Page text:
Over 25 internationally renowned experts will speak at the conference - giving delegates the chance to deepen their knowledge of current thinking and new research on street-connected children.

Meet international experts in: ending family violence, recovery from trauma and sexual abuse, missing children, reintegrating street-connected children, child development, clinical psychology, family therapy, arts therapy, and child protection.

Karesma Mushi (BA, Sociology; MA, Development Studies) has more than ten years’ experience working in Psychosocial Care and Support (PSS) programmes for children. She has experience facilitating PSS at different levels, from community, programme to international. Currently she is working as a programme officer for REPSSI (the Regional Psychosocial Support Initiative, working across East and Southern Africa). Karesma has a passion to see children’s wellbeing improve through family and community care and she supports community parenting.

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WORKSHOP: Hero book making (with Divina James)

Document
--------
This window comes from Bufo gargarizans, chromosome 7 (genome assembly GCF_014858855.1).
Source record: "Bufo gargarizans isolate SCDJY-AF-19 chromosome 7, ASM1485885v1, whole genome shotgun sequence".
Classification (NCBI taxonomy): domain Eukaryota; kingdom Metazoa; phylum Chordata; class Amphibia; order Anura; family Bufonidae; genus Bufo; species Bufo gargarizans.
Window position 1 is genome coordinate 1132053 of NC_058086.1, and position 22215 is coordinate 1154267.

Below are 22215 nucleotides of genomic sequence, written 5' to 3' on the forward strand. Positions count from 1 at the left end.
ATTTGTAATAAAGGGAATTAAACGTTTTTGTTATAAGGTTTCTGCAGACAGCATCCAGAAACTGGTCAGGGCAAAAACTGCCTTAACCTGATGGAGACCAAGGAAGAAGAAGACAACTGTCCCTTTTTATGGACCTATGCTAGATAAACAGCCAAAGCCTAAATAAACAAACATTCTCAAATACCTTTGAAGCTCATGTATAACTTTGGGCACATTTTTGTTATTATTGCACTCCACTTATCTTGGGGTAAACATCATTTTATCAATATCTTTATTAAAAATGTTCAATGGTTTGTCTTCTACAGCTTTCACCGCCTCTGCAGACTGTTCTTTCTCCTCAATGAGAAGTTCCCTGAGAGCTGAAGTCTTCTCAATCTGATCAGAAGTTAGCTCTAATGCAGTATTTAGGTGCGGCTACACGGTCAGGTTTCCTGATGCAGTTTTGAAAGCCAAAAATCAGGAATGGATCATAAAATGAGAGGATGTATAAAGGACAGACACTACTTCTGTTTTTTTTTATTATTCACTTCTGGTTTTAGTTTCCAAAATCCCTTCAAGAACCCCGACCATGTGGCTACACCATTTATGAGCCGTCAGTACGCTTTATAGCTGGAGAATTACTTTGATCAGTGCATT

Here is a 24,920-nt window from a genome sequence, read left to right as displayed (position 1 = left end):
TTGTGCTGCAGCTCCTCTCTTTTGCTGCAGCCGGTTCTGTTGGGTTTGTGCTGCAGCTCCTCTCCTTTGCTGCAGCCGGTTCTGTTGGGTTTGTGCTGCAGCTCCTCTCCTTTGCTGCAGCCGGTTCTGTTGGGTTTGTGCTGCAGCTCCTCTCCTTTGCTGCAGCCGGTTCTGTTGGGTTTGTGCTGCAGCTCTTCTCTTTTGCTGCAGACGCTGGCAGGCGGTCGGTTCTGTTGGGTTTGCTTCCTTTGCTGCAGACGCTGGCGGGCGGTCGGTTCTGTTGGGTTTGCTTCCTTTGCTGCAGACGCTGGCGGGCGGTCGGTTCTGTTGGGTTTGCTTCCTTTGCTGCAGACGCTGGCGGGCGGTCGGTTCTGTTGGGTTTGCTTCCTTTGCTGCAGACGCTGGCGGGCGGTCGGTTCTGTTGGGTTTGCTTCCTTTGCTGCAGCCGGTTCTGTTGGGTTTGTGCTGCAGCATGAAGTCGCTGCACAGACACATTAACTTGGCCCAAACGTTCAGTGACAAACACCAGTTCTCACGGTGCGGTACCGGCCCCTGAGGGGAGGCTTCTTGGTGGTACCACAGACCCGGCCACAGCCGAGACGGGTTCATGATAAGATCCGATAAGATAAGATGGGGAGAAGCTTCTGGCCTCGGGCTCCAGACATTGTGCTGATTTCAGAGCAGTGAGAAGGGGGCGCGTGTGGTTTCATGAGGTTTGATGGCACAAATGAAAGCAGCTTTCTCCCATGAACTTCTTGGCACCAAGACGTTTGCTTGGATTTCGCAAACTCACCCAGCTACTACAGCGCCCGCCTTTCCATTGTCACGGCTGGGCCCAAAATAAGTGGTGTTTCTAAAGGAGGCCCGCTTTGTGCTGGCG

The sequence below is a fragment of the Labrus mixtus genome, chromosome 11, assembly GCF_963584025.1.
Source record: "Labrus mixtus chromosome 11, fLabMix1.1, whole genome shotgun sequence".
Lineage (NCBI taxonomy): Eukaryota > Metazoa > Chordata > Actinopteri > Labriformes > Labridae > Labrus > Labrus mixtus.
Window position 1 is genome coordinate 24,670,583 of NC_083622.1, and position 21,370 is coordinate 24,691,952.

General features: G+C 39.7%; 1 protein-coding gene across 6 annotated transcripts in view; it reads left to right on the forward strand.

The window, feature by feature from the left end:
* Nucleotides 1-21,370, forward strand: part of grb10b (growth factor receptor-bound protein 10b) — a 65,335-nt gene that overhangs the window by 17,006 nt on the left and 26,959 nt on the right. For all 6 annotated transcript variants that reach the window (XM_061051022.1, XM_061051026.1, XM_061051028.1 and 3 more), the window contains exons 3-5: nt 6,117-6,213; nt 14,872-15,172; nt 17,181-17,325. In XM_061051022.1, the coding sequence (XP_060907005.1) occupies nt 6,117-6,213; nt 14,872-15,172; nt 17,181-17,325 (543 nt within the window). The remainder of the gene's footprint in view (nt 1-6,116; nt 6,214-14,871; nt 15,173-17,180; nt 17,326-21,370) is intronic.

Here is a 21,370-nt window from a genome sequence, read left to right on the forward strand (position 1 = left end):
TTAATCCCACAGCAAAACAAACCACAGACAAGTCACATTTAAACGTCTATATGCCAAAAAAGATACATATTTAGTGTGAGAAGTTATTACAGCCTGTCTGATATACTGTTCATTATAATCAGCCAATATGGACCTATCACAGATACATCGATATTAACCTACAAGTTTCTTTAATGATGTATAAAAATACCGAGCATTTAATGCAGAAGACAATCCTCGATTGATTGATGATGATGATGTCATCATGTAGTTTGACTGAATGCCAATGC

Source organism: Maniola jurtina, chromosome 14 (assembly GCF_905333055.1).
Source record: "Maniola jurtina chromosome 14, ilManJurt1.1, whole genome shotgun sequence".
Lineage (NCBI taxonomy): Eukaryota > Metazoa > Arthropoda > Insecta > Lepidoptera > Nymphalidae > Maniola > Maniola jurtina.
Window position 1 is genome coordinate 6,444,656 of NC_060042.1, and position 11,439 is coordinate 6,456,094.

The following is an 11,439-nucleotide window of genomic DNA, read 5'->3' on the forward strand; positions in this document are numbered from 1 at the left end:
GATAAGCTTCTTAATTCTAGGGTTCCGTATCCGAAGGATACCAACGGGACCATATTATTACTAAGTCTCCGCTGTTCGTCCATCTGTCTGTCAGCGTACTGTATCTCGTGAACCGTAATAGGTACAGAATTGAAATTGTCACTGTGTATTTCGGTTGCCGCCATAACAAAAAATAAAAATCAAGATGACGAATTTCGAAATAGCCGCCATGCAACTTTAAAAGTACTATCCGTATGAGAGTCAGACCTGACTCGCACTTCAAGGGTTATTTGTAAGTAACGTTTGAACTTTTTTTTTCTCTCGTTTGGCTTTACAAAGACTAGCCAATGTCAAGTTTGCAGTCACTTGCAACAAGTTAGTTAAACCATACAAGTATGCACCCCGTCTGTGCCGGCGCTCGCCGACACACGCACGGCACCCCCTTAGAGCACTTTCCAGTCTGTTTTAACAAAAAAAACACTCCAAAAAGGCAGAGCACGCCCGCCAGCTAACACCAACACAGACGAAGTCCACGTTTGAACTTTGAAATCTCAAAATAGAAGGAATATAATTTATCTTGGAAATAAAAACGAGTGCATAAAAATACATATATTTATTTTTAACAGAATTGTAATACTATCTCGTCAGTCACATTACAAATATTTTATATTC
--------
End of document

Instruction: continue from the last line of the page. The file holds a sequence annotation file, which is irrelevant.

A hero book is a series of autobiographical storytelling and art exercises, designed to support children and youth to identify one significant but manageable psychosocial obstacle that is standing between them and their goals, and to further support them to find ways to gain more power over this obstacle. The aim of developing a hero book is to develop survivors, good citizens and solution-finders. Hero books use a narrative approach to help young people develop a second life story; stories of resilience and hope for the future. In the process of developing a hero book, young people learn that they are not defined by the problems they have such as being orphans, children living on the street, children living with HIV or children living in poverty; rather they are survivors who are resilient, can make decisions about their own lives and futures and can support those around them. At the end of the process young people are expected to have a story book of their own making. It is at this stage where children begin to feel that they are the heroines and heroes in their own lives.